I find The Times fascinating, as a peek into the id of the British establishment. Thus, it usually seems sort of objective and reasonable — and I find its science coverage excellent, for a daily newspaper — until some event hits the nerve of class interests and establishment ideology, such as on the day after Jeremy Corbyn’s election as Labour Party leader. Then the news and editorials fall into line with a kind of mirthless sarcasm that astonishes in its combination of vituperation and simplemindedness. I find myself then reading it, like the scripture of some weird sect — I’m not naming names here — wondering, does anyone really find this either amusing or insightful. With the extra frisson of remembering that those who find it both amusing and insightful are running the country.
Today there was an editorial bashing the NHS. After one of those it-was-probably-clever-the-first-time-someone-said-it quips about how at current growth rates, the NHS will exceed 100 percent of the British economy by 2100, the writer (Ross Clark) refers to one of today’s news items:
A new threat to NHS financial stability has emerged: thanks to the increasing complexity of drugs it will cost a lot more in future to produce generic versions.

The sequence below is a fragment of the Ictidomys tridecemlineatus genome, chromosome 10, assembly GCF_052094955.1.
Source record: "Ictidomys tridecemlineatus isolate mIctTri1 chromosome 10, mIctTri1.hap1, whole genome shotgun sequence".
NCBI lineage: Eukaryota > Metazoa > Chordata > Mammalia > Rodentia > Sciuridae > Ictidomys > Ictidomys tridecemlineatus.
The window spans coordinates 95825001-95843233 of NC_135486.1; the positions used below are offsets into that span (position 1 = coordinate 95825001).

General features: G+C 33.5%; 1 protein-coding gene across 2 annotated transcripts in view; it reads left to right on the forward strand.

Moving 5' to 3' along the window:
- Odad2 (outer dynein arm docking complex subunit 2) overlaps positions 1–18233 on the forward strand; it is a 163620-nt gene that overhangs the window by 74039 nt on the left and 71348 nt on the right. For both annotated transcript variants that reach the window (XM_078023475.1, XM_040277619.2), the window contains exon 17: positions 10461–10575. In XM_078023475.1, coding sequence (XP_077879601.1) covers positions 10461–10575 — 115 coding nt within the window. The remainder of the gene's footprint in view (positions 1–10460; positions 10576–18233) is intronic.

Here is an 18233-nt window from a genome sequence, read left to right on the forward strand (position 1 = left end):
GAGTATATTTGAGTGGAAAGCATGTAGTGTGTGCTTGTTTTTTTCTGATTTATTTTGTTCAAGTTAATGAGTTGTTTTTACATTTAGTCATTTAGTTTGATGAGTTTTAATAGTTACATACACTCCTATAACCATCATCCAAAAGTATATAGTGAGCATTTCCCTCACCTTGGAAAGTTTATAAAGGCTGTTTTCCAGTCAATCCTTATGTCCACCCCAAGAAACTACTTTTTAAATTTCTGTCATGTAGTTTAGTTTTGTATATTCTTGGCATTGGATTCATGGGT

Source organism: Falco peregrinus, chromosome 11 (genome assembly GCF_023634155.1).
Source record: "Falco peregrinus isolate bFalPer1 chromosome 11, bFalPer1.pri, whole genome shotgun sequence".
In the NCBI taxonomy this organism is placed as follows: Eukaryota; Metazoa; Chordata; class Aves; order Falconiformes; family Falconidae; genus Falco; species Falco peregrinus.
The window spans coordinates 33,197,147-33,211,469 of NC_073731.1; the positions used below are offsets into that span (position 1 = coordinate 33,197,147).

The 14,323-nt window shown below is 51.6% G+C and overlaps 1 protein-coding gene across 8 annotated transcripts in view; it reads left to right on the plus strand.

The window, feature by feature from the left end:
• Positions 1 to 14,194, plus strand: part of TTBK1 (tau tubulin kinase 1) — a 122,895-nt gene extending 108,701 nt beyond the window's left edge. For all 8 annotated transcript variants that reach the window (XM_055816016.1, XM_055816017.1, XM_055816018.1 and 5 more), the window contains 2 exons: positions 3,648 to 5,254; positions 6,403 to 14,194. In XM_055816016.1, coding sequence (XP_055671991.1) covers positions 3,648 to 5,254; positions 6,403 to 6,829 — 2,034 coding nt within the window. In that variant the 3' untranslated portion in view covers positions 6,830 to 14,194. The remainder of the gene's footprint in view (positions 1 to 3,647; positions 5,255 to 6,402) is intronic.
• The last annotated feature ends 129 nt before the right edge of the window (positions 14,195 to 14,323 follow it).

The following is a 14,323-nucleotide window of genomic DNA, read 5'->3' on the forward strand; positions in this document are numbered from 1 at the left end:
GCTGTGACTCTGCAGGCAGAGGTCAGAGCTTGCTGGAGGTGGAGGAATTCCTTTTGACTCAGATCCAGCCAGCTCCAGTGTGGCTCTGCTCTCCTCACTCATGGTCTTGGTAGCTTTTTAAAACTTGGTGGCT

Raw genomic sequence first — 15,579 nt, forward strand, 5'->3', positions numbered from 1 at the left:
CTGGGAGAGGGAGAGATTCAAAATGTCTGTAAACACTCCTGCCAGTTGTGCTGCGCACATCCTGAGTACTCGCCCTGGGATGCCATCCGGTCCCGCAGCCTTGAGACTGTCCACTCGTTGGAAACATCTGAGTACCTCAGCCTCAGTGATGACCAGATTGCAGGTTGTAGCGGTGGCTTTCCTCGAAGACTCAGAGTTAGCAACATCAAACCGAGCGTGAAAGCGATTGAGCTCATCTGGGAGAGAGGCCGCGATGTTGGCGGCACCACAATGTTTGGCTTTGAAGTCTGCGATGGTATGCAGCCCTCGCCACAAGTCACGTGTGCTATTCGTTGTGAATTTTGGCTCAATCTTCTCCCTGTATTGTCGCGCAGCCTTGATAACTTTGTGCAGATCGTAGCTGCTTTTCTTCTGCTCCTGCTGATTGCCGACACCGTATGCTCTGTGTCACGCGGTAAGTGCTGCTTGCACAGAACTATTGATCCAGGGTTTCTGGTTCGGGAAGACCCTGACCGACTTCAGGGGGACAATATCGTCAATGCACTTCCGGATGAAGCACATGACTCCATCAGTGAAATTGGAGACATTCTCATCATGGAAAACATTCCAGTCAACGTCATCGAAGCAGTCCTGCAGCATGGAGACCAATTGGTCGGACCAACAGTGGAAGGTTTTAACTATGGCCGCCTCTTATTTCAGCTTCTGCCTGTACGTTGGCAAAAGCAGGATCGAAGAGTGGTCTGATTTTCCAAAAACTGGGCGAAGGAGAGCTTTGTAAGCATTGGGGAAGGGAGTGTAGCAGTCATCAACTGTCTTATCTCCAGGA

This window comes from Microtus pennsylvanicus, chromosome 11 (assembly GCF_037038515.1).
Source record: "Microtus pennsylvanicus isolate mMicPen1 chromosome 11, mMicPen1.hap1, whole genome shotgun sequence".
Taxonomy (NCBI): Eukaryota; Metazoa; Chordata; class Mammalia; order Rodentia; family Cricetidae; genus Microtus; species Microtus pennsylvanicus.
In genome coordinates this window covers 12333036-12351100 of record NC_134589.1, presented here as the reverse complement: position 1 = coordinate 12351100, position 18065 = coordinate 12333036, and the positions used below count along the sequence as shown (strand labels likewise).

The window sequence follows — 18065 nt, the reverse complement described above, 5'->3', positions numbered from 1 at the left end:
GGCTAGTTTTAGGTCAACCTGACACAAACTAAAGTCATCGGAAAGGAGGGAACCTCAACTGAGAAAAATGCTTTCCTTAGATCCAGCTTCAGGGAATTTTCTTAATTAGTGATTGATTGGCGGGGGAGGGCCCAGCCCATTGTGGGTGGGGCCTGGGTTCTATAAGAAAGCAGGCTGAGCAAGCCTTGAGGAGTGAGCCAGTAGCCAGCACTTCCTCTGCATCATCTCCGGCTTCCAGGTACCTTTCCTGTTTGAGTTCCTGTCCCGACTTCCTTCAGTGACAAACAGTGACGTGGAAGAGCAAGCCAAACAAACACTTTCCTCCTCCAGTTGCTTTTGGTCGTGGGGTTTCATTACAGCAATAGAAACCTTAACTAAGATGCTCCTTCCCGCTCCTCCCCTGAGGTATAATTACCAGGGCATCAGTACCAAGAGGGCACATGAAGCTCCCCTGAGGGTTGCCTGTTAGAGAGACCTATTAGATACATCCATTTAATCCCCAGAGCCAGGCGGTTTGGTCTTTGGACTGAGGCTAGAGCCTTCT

At present, drugs typically fall in price by 95 per cent once their patents expire. But new drugs that rely on biological agents are expected to fall in price by only 25 per cent, drastically cutting the £13.5 billion the NHS saves every year by using generic drugs.
The NHS should have cottoned on much faster to the fact that generic drugs cannot be relied on indefinitely. It should be using its power in the marketplace much more to push prices down.
I bet there are heaps of overpaid NHS managers slapping their foreheads, thinking “power of the marketplace, why didn’t I think of that?!” The whole point is that these new drugs are expensive to produce, so no pharmaceutical company is going to rush in to sell it for 5% of the original cost, regardless of whether it is protected by patent rights. We’re seeing a change in the relative cost of development and production. (It’s the reverse of the change in the music industry from the early days of CDs when the physical production of the CD cost several dollars to now when the marginal cost of an album is infinitesimal.)
No amount of “cottoning on” by the NHS is going to change this fundamental reality.